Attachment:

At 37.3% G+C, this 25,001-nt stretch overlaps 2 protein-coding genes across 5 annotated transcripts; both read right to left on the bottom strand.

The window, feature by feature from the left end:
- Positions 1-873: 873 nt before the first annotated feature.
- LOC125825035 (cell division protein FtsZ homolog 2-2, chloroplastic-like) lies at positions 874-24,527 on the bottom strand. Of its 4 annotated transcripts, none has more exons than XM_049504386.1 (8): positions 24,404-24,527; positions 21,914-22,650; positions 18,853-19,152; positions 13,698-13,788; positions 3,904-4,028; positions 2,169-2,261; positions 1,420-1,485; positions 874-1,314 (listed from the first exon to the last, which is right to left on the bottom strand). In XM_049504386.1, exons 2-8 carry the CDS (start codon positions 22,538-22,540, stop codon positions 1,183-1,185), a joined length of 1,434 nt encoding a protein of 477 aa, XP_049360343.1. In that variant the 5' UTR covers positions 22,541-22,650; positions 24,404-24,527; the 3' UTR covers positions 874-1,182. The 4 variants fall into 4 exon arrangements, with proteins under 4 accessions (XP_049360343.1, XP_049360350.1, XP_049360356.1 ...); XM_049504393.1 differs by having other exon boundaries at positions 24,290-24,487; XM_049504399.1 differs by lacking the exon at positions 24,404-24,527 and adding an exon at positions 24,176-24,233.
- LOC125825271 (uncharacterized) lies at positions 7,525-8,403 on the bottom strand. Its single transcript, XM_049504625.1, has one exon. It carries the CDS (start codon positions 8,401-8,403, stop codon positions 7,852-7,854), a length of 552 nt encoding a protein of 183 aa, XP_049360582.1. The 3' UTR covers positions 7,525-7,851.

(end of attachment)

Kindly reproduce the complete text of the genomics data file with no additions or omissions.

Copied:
At 37.3% G+C, this 25,001-nt stretch overlaps 2 protein-coding genes across 5 annotated transcripts; both read right to left on the bottom strand.

The window, feature by feature from the left end:
- Positions 1-873: 873 nt before the first annotated feature.
- LOC125825035 (cell division protein FtsZ homolog 2-2, chloroplastic-like) lies at positions 874-24,527 on the bottom strand. Of its 4 annotated transcripts, none has more exons than XM_049504386.1 (8): positions 24,404-24,527; positions 21,914-22,650; positions 18,853-19,152; positions 13,698-13,788; positions 3,904-4,028; positions 2,169-2,261; positions 1,420-1,485; positions 874-1,314 (listed from the first exon to the last, which is right to left on the bottom strand). In XM_049504386.1, exons 2-8 carry the CDS (start codon positions 22,538-22,540, stop codon positions 1,183-1,185), a joined length of 1,434 nt encoding a protein of 477 aa, XP_049360343.1. In that variant the 5' UTR covers positions 22,541-22,650; positions 24,404-24,527; the 3' UTR covers positions 874-1,182. The 4 variants fall into 4 exon arrangements, with proteins under 4 accessions (XP_049360343.1, XP_049360350.1, XP_049360356.1 ...); XM_049504393.1 differs by having other exon boundaries at positions 24,290-24,487; XM_049504399.1 differs by lacking the exon at positions 24,404-24,527 and adding an exon at positions 24,176-24,233.
- LOC125825271 (uncharacterized) lies at positions 7,525-8,403 on the bottom strand. Its single transcript, XM_049504625.1, has one exon. It carries the CDS (start codon positions 8,401-8,403, stop codon positions 7,852-7,854), a length of 552 nt encoding a protein of 183 aa, XP_049360582.1. The 3' UTR covers positions 7,525-7,851.